Over the next several years we expect to seek additional funding through public or private financings, including equity financings, and through other arrangements, including collaborative arrangements. Poor financial results, unanticipated expenses or unanticipated opportunities that require financial commitments could give rise to additional financing requirements sooner than we expect. However, financing may be unavailable when we need it or may not be available on acceptable terms. If we raise additional funds by issuing equity or equity-based securities, the percentage ownership of our existing shareholders would be reduced, and these securities could have rights superior to those of our common stock. If we are unable to raise additional funds when we need them, we could be required to delay, scale back or eliminate

 

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expenditures for some of our development programs or expansion plans, or grant rights to third parties to develop and market product candidates that we would prefer to develop and market internally, with license terms that are not favorable to us.

 

Contractual Obligations

 

At September 30, 2005 we are contractually obligated to make payments as follows (in thousands):

 

     Payments Due by Period

     Total

   Less than
1 Year


   1-3 Years

   3-5 Years

   More than
5 Years


Building lease obligations

   $ 124,903    $ 7,289    $ 15,353    $ 16,445    $ 85,816

Operating leases

     10,592      1,483      3,260      3,456      2,393

Development contracts

     13,257      12,244      1,013      —        —  
    

  

  

  

  

Total

   $ 148,752    $ 21,016    $ 19,626    $ 19,901    $ 88,209
    

  

  

  

  

 

The building lease obligations, which resulted from the sale-leaseback financing transaction, reflect the reset of the lease terms to 15 years beginning May 2004. Operating lease terms range from one to ten years. We have certain renewal provisions at our option, which are not reflected in the above table, for the building leases and the operating leases. In September 2005, we entered into two additional operating leases for office space within the same building as our previous operating leases. The lease terms expire in January 2012. The development contracts include the production of registration lots of rhThrombin, which may also be used for commercial purposes.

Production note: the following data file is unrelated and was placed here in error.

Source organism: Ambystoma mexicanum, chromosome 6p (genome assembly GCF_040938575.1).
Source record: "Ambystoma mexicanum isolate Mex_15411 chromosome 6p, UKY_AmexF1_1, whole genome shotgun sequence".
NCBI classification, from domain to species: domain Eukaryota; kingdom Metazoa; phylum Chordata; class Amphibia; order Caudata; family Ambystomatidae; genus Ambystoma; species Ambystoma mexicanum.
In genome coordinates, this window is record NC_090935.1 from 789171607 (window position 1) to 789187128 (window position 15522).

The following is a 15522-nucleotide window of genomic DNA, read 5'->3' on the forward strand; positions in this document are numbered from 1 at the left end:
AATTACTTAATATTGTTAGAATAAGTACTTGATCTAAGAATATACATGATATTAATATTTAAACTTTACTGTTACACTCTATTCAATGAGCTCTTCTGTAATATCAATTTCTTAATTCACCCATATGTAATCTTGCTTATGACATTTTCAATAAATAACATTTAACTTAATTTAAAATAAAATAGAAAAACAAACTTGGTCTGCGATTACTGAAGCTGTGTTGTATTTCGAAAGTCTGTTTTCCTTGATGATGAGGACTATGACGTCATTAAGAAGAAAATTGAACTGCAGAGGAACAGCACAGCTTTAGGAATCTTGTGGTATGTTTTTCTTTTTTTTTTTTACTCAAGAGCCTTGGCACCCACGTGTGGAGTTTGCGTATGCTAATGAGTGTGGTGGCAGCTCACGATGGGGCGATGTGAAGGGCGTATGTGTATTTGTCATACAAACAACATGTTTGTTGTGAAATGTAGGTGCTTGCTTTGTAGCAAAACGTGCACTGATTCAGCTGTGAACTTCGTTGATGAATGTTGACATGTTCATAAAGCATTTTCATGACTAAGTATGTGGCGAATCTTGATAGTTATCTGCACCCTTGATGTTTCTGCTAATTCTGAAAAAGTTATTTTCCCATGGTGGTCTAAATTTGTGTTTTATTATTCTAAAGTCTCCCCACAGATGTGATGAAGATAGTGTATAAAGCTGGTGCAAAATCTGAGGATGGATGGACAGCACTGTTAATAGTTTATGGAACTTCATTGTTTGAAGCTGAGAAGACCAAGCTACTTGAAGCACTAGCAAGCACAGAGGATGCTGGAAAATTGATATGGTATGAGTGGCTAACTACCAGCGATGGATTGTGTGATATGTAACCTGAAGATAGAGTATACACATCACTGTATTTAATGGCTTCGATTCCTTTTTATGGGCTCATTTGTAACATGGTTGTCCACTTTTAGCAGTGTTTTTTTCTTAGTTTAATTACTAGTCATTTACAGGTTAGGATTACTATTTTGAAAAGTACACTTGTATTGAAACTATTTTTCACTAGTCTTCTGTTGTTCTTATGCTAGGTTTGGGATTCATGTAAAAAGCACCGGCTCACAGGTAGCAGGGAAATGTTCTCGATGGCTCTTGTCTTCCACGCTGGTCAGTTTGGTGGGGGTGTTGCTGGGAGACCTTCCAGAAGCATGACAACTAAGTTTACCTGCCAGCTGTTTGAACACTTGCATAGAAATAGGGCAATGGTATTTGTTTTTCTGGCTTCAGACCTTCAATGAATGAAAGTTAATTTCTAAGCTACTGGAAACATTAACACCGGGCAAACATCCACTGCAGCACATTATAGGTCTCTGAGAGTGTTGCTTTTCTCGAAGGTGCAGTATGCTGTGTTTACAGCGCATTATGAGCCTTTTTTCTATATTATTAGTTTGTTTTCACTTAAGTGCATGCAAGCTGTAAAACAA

Recent Development

 

Our Senior Vice President of Technical Operations, Mark D. Young, recently announced his intention to retire effective April 1, 2006. We have begun the process to recruit and hire his replacement. In September 2005, Nicole Onetto joined the Company as our Senior Vice President and Chief Medical Officer.

 

Important Factors That May Affect Our Business, Our Results of Operations and Our Stock Price

 

A summary of important factors that may affect our business, our results of operations and our stock price follows. You should refer to our Annual Report or Form 10-K for the year ended December 31, 2004 for a more thorough discussion of these factors. The risks and uncertainties identified below are not the only ones we face. Additional risks and uncertainties not presently known to us or that we currently deem immaterial also may impair our business operations. If any of the risks identified in the factors below actually occur, our business, financial condition and operating results could be materially adversely affected.

 

Product Development Risks

 

    We have limited experience in developing products.

 

    Any failure or delay in commencing or completing clinical trials for product candidates could severely harm our business.

 

    Clinical trials may fail to demonstrate the safety and effectiveness of our product candidates, which could prevent or significantly delay their regulatory approval.

 

    We may be unable to satisfy the rigorous government regulations relating to the development and commercialization of our product candidates.